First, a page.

The Pioneer Press caught up with Treadway, who lives on Selby Avenue in St. Paul, for a look back at his more than 40 years of service.
About his father, the original Santa Claus:
“He started doing Santa appearances in New Jersey right after the end of the second World War. We lived in a community right next to the county seat. The county seat had two five-and-dime stores, F.W. Woolworth’s and Kresge’s department store. My dad wore a fake beard, but it was a really expensive beard — it was yak hair. He looked more like the old, unkempt Santas that you see. It looked very authentic. It didn’t have all the clean edges that you have today.
“They would close the street that (Kresge’s) is on, so it was just packed with people, like Times Square. A military air unit would fly him in by helicopter and land him on the roof of the building. The fire company would crank a ladder up, and he’d climb down over the front of the building. It was very dramatic. You couldn’t do that anymore.
“There were far fewer Santas at that time. Today, if you take your kid to see Santa, you’re going to pass half a dozen others on the way. It’s not quite the same feeling as 60 or 70 years ago.”
About the floral embroidery, oversized gold buttons that say “Believe,” deep pockets, large cowboy belt buckle, sheep-fur-lined red stocking cap and other custom finishes for his European Santas:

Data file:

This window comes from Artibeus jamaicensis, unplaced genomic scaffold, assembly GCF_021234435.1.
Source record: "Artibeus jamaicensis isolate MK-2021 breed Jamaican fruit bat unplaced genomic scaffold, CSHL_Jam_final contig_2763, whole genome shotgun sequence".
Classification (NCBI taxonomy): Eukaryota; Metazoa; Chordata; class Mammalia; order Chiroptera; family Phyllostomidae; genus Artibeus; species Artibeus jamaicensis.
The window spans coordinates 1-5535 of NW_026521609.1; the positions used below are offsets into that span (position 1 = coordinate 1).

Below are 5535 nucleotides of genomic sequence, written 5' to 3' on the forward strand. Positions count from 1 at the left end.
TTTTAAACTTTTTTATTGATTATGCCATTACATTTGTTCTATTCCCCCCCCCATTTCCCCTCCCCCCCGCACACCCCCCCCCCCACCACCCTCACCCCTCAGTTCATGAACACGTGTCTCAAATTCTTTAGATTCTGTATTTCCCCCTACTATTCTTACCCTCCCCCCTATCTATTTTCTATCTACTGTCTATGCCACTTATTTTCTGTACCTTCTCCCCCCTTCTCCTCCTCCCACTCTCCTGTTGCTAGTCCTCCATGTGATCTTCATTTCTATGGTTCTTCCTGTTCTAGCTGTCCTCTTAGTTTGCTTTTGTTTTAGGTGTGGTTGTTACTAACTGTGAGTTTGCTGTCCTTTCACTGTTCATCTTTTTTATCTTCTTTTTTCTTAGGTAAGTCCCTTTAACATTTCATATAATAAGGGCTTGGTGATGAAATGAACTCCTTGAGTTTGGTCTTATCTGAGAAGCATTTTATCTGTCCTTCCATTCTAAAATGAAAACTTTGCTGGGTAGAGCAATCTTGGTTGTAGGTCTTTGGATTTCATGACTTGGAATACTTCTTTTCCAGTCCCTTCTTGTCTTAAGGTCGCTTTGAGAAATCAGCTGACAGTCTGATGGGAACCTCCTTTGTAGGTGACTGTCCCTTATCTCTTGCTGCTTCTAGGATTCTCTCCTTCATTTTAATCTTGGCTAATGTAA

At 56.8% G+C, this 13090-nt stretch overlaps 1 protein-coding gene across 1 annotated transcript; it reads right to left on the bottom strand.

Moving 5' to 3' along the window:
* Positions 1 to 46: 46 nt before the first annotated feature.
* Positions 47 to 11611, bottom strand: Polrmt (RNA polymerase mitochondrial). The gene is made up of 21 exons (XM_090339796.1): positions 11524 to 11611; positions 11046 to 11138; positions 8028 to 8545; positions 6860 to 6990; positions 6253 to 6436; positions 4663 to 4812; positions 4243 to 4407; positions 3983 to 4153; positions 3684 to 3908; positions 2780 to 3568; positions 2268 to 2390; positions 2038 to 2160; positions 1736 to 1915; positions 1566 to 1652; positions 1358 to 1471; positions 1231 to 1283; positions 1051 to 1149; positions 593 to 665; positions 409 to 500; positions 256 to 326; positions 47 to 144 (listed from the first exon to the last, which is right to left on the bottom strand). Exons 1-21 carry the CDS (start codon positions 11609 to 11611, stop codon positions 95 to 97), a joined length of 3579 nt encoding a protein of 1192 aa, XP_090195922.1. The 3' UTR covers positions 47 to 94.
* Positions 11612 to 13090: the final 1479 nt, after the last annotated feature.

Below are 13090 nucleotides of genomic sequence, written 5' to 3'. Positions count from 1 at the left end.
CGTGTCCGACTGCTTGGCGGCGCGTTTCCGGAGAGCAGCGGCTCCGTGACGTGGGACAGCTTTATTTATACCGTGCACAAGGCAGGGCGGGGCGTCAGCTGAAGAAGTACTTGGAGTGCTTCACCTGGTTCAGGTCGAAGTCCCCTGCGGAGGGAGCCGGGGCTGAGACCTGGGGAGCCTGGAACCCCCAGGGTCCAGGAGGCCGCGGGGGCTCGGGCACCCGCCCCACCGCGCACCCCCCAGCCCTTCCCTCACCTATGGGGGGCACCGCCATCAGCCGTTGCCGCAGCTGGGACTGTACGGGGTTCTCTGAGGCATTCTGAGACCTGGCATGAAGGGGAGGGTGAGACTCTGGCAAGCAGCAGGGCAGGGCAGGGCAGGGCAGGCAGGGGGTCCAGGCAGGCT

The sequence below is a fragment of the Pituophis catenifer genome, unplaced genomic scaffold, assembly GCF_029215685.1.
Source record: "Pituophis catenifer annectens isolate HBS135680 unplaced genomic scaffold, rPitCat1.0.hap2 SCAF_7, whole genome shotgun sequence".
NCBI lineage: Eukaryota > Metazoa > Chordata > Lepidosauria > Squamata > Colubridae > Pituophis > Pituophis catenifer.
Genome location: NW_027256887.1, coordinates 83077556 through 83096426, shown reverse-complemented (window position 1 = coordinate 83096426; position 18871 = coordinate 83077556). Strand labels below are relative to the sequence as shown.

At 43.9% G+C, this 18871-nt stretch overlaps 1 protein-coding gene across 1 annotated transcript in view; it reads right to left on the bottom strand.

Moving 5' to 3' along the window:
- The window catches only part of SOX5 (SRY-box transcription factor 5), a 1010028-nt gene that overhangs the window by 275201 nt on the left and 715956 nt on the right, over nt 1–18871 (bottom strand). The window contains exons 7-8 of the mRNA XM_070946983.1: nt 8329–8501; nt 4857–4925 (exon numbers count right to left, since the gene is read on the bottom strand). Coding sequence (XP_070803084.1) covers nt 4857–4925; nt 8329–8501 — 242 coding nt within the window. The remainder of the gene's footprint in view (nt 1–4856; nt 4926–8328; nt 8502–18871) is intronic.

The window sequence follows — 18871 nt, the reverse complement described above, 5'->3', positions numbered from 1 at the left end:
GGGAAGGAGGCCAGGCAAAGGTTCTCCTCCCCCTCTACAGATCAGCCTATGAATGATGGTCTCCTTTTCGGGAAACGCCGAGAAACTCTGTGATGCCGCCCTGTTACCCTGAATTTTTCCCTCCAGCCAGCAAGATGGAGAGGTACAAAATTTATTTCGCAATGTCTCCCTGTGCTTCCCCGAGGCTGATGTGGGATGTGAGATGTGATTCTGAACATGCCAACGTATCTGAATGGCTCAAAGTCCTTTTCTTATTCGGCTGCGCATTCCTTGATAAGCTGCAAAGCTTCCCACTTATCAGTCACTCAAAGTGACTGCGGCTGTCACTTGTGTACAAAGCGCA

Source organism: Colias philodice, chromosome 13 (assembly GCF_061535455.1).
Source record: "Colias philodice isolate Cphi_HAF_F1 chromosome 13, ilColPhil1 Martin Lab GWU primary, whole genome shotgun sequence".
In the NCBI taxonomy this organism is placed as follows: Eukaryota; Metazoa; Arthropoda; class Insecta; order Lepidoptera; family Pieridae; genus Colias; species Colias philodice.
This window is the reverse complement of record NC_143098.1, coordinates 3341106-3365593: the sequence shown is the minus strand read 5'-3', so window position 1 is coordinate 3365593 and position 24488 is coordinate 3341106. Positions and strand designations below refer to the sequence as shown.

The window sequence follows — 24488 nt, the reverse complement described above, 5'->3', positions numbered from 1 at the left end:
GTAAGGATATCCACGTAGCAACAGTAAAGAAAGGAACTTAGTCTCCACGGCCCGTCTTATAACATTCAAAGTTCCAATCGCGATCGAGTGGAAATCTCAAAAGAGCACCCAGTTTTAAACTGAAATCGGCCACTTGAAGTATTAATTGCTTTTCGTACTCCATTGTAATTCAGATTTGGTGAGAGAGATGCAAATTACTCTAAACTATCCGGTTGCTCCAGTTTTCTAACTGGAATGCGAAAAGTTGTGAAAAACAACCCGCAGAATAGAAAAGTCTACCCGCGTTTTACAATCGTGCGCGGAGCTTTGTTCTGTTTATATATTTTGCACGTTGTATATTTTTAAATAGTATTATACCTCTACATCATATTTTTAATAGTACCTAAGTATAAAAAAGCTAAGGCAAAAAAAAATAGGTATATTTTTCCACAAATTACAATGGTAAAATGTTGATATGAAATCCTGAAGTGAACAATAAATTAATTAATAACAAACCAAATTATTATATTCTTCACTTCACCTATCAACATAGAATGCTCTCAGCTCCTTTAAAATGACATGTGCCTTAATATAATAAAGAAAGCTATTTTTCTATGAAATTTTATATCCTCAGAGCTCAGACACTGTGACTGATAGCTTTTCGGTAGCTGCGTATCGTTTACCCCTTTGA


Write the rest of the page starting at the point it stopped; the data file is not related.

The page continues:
“It’s a bit more like a Victorian-style Santa. It’s a little bit more formal, a lot less costumey. I wanted to look authentic and not like a costume. I wanted it to look like real clothes and have some special touches. When I get the outfit (blue Finnish vest over a white shirt with “galoshi” shoes) on, I look like a garden gnome. St. Nicholas is a totally different character.”
About the time during the recession of 2007 to 2009 when he stopped asking kids what they wanted for Christmas, because they probably wouldn’t get it, and started asking instead how they have helped others:
“I transitioned from the kind of traditional conversation that Santa has with kids, ‘Hi, how are you, what do you want for Christmas?’ … I transitioned to, ‘Tell me how you’ve helped somebody this year,’ which was a question they were totally unprepared for. For me, it was less about ‘I’ve been good’ to making them think about good things they’ve done.
“(In church settings), St. Nick is very different. I’ll gather a group of kids and tell a story about St. Nick, focusing on the theme of helping others. … I didn’t have much interest in doing malls. Most places are kind of like a cattle call. If they’ve come to see Santa, (storytelling) really presses on your time.”
How the Santa Claus tradition has changed:
“From the tradition that my dad represented to today, the whole notion of Santa has changed dramatically. It’s become more commercial in the period of time that I was doing Santa, people who see making paid appearances as a commercial venture. For example, there are professional recruiters of Santa all across the country who hold training programs on effective ways to be a Santa. Toward the end of my career, it became necessary to purchase insurance and have a background check.
“I’m not suggesting that we should return to the ‘good old days,’ because the good old days were never all that good, but some of the changes are good and some are a bit more problematic.”